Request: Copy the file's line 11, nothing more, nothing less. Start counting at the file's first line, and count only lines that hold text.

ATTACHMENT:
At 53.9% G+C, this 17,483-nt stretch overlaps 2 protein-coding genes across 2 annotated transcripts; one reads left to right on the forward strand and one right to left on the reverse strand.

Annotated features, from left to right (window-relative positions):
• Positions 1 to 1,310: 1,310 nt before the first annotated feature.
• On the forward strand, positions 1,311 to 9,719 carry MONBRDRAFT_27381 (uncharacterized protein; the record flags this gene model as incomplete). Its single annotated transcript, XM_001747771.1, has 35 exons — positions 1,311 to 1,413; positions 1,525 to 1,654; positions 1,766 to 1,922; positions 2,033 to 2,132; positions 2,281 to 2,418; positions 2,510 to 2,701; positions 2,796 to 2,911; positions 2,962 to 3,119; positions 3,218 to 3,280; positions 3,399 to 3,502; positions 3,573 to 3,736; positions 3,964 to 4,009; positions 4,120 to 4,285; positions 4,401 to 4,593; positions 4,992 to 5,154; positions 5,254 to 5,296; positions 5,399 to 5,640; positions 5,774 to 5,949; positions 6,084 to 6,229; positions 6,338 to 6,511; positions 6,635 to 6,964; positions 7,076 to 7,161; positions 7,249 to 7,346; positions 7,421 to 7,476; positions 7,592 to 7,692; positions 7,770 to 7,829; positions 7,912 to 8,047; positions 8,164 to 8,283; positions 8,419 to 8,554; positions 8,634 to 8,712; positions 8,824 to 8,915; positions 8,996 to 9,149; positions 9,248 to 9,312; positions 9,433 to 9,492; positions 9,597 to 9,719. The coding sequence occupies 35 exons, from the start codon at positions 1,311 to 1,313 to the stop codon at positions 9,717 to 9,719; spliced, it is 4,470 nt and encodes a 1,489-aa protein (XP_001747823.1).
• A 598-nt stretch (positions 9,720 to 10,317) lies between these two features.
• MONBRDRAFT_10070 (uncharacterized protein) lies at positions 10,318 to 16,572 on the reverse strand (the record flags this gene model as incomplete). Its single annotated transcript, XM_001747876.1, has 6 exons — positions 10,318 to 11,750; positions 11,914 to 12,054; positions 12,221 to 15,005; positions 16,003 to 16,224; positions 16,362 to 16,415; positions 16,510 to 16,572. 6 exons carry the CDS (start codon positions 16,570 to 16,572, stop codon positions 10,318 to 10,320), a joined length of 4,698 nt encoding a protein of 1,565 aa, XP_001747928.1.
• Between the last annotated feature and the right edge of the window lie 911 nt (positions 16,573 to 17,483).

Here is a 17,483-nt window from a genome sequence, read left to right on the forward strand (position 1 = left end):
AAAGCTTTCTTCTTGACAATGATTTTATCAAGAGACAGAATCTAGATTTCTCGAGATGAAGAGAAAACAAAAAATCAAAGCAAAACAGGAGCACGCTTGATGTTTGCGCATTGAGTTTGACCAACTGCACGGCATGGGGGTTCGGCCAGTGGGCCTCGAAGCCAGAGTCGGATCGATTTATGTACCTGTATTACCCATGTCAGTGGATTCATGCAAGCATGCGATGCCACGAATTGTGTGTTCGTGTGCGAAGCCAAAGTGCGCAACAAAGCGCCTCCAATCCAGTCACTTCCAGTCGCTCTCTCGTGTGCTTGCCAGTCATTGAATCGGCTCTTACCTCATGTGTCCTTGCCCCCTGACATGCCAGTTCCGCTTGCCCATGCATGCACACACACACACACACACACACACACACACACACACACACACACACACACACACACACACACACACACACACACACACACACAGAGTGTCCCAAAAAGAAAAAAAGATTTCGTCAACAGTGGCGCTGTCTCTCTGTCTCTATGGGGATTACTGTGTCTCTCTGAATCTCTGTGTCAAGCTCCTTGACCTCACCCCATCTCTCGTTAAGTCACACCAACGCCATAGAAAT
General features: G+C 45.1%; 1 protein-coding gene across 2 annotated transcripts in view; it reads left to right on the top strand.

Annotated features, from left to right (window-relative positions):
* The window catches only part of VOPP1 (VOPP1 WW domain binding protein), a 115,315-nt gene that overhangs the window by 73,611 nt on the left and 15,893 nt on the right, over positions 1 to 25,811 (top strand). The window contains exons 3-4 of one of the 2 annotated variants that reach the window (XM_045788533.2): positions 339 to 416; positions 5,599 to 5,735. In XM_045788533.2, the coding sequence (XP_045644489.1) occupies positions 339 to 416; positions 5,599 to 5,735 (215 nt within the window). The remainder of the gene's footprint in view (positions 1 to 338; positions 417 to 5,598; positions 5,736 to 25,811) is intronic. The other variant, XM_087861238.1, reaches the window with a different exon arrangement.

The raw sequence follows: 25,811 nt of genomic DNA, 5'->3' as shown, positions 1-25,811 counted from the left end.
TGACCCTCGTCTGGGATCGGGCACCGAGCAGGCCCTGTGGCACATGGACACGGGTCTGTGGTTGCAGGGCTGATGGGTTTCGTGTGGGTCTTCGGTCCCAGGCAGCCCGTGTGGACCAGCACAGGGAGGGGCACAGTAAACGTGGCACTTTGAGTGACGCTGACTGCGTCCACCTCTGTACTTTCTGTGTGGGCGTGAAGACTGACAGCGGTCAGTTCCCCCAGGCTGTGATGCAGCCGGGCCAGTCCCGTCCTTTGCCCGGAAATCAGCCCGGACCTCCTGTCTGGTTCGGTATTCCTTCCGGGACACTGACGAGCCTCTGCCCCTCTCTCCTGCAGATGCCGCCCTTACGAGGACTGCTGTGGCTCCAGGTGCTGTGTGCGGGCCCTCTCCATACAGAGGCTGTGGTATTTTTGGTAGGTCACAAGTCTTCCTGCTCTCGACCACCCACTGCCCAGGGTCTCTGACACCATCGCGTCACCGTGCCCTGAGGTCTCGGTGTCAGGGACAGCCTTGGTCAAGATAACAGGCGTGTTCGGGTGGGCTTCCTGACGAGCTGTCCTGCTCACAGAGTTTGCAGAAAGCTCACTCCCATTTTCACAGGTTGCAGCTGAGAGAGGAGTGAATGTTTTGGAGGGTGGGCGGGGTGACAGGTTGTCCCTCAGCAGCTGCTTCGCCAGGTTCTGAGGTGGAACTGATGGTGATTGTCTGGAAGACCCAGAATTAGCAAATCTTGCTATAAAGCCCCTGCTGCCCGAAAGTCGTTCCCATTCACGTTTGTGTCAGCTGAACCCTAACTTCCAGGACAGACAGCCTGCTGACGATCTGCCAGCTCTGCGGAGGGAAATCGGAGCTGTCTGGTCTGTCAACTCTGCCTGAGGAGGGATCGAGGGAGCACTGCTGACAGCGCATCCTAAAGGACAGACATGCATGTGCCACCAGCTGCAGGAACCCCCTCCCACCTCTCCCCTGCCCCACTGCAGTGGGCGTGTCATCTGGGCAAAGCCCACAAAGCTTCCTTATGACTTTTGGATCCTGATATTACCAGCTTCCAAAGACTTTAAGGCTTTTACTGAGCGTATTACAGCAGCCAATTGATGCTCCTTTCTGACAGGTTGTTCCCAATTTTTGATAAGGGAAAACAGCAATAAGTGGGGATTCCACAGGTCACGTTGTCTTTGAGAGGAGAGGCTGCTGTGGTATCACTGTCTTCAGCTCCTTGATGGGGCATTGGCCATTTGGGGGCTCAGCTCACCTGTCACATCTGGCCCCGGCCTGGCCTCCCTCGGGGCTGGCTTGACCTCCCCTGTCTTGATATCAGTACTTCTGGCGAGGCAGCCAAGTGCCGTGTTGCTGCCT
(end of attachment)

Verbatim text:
Annotated features, from left to right (window-relative positions):